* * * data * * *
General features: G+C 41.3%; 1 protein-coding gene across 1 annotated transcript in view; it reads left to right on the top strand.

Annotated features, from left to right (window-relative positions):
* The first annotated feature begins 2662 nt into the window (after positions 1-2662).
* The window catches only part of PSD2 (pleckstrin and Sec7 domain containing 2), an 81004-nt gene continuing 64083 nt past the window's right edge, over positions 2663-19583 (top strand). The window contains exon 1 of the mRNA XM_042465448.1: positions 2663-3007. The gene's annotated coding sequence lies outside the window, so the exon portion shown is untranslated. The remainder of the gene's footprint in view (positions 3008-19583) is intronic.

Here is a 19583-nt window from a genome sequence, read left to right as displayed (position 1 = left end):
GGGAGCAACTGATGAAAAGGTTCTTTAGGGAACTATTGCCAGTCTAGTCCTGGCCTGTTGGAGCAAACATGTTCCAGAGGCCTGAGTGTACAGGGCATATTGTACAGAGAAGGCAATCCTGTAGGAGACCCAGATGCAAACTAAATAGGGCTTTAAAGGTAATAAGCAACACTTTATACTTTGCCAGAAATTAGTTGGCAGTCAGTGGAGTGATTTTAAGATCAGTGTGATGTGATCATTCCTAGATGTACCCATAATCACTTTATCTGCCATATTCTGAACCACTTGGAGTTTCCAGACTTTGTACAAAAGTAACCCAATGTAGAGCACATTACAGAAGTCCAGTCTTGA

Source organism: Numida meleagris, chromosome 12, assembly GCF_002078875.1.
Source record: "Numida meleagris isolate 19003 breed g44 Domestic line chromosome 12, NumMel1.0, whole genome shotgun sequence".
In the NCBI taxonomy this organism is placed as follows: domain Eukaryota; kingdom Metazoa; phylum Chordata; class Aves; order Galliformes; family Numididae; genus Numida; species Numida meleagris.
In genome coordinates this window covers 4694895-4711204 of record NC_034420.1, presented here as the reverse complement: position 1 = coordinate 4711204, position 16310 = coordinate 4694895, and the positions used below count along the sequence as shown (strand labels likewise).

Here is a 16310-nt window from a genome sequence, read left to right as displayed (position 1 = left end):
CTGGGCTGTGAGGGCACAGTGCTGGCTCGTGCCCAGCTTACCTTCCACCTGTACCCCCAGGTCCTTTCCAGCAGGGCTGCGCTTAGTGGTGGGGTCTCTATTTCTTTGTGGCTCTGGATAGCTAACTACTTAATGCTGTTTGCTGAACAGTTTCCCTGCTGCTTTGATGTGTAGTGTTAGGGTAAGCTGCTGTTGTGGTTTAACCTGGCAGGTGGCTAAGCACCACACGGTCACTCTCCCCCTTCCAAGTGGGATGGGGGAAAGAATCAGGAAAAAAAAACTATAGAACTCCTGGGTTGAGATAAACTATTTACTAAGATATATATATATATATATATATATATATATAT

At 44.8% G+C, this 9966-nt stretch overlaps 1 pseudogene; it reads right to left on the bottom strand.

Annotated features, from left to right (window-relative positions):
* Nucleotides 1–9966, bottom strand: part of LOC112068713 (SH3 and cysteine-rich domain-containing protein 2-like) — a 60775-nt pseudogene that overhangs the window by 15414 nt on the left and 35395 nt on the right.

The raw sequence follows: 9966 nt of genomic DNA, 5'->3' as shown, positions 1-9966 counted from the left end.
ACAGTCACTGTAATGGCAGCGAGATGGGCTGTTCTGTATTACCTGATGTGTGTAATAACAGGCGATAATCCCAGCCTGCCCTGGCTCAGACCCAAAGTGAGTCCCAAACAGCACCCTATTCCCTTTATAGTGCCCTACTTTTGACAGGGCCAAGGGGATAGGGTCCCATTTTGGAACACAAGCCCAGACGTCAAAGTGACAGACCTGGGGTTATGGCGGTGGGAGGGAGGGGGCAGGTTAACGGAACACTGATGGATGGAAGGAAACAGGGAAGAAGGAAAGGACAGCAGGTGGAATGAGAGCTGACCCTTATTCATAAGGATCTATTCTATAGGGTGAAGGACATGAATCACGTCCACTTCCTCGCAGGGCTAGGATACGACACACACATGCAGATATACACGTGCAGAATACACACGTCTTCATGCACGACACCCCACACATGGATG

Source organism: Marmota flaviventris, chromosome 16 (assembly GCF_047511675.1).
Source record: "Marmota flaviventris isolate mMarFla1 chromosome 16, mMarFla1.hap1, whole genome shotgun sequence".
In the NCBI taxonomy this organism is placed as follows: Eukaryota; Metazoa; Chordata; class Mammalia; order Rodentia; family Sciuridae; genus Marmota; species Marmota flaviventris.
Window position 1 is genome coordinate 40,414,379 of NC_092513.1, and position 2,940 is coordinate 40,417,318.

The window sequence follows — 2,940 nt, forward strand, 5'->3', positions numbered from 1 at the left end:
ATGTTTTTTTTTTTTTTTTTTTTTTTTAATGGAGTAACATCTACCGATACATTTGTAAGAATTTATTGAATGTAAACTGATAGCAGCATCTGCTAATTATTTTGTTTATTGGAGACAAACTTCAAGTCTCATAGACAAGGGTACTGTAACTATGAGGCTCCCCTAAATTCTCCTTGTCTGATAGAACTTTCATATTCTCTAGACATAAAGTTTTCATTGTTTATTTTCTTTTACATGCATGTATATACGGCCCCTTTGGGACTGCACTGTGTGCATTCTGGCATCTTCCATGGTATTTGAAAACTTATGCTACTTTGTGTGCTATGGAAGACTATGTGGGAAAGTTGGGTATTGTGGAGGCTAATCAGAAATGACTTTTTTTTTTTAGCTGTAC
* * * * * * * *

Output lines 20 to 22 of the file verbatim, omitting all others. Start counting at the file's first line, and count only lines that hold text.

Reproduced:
In the NCBI taxonomy this organism is placed as follows: Eukaryota; Metazoa; Chordata; class Mammalia; order Rodentia; family Sciuridae; genus Marmota; species Marmota flaviventris.
Window position 1 is genome coordinate 40,414,379 of NC_092513.1, and position 2,940 is coordinate 40,417,318.

The window sequence follows — 2,940 nt, forward strand, 5'->3', positions numbered from 1 at the left end: